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Navy after RN Degree?

how smart is it to go into the navy (or any other military branch) after i graduate from nursing school? Im not tied down to anyone. I dont have any kids. I would like to travel for a bit, but i ultimately don't want to spend too much time away from texas.


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7 Responses to “Navy after RN Degree?”

  1. katie Says:

    I’ve wondered the same thing. Plus i want my student loans paid off. any advice anyone for us two?

  2. Troy Says:

    I’m not a nurse, but I was in the Navy… the traveling and the “military stuff” is secondary to a lot of BS, frankly. Much respect for those who served… but if you want to travel then be a traveling nurse, they go around the world. Go into the Navy if you really like the Navy and have done your homework (beyond listening to the recruiters, because they’ll say anything to get you in… they’re on a quota!).

    Good luck!

  3. Grace H. Says:

    Travel nursing might be what you’re looking for if you want to travel but not for too long. The assignments can be as short as 3 months, but let me tell you, they are intense! I considered the Navy, but just didn’t for some reason or another. I would still consider it since i’m unattached as well (no kids, no husband), and the military offers great benefits, with relatively “healthy” pts. Let’s face it, they have to be in pretty good shape to be in the military, so you probably don’t get a ton of elderly on base. After I worked 2+ yrs as a med/surg nurse I did a travel assignment that was horrific. It may have been due to the area i chose, and it’s a long story. I also had to get my license in that state. I’m sure the navy would be able to get around single state licensures. I’d say it’s worth doing some homework on both fronts. Good luck.

  4. Grace H. Says:

    One more thing. There are lots of travel agencies out there, and a lot of nurse recruiters will tell you a lot of the same BS to get you in. They’re on a quota too, so watch out!

  5. megi Says:

    I interviewed with Navy Recruiter, it doesn’t look that promising. You get paid $18/hr for next 3 years contract…tough one… you are paid one time bonus of 20k and don’t forget taxes on that. Navy doesn’t give you overtime and student loan repayment is not guarantee recruiter will say to get you in because their performance will be measured by how many candidates they can recruit.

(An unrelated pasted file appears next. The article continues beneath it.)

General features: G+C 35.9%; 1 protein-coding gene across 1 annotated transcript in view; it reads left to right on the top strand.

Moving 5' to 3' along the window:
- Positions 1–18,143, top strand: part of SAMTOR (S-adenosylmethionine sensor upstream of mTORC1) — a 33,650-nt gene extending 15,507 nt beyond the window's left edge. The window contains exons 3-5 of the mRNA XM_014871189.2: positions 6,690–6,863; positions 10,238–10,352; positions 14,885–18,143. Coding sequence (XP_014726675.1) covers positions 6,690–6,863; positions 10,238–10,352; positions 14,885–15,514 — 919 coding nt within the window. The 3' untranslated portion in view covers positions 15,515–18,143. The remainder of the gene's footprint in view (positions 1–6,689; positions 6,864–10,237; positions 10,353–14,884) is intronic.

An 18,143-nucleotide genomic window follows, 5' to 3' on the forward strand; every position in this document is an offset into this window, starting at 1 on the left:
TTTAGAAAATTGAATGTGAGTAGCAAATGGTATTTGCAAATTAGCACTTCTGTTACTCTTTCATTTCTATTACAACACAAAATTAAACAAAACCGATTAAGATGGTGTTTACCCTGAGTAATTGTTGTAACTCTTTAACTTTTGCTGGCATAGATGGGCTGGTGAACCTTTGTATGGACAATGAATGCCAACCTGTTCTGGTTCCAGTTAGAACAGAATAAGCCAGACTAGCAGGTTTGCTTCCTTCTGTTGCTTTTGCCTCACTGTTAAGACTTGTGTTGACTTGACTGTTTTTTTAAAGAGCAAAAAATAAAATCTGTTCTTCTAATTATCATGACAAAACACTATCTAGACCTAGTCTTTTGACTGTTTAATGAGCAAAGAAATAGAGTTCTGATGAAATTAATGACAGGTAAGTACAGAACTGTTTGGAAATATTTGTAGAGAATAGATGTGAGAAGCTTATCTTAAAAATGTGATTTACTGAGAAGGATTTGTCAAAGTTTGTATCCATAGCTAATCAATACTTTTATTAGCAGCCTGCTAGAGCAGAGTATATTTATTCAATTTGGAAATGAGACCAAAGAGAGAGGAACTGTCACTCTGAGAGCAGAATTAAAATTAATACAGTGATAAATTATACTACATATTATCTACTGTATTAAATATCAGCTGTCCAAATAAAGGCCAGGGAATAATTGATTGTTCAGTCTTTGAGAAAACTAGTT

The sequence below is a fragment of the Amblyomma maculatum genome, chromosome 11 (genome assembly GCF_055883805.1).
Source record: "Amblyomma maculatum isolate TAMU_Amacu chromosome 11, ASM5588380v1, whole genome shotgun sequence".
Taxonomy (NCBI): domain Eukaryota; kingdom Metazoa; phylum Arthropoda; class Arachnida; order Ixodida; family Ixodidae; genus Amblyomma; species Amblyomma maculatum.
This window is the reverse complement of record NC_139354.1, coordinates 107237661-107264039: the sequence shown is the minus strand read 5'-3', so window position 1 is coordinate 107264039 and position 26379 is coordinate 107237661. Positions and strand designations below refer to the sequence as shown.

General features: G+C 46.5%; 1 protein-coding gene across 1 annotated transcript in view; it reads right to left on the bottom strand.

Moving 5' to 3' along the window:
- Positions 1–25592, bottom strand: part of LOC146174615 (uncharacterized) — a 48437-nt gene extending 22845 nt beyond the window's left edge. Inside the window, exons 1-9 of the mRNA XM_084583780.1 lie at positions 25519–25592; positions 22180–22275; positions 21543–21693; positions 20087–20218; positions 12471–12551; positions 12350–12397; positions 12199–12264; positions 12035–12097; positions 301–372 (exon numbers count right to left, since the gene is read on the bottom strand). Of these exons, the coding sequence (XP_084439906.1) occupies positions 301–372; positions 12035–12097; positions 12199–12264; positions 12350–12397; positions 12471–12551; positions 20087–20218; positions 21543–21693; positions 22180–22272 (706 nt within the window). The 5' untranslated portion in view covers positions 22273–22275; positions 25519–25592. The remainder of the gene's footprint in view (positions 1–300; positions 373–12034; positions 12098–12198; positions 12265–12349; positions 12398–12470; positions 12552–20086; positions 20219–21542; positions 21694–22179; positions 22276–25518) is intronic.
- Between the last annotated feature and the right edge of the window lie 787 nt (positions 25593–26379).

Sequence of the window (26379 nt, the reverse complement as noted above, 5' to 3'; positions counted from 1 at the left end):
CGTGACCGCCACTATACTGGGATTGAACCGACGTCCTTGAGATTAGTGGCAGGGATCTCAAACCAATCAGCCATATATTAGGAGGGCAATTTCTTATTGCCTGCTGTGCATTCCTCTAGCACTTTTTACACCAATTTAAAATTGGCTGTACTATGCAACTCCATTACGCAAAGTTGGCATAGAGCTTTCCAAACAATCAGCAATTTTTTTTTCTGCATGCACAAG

First preference is to consider regular jobs in hospital where they do hire RN with license $20/hr and you will increase your salary every year + overtime rather than getting stuck with Navy, Army or Airforce…

  6. Jennifer Says:

    I am considering the same thing, although I am looking into the Air Force. There are pros and cons either way you go. There can be a sizable sign on bonus and they will usually offer studen loan repayment, but as Megi pointed out it is not a guarantee. Make sure you write down anything a recruiter promises you, and do NOT sign anything unless everything you want (and were offered) is IN WRITING. If you were offered a 20k bonus but it isn’t in the paperwork, you lose it as soon as you sign. There is no going back and adding it in. On the other hand, the military will pay for your living expenses (housing, utilities, insurance, etc), and it is good experience you may not get elsewhere.

    But something to keep in mind is the salary. Even when you add in the housing allowance and so forth, you will be getting paid an average of 1500-2000 a month less in the military (based on the average RN starting pay in my area). Just do your research and find out what is better for you.

  7. Jennifer Says:

    Keep in mind too that the military will only take RNs with a bachelor’s degree. Of course you can join regardless but you won’t be a military nurse without the bachelor’s. It is also likely that you won’t have to attend basic training. In the army and airforce (and probably the other branches too but I don’t know firsthand) you will do about 3 weeks of OCS training and be commissioned in as a second leutenant. If you want specific experience (like pediatrics, for example) your best bet is to consider a regular job first.

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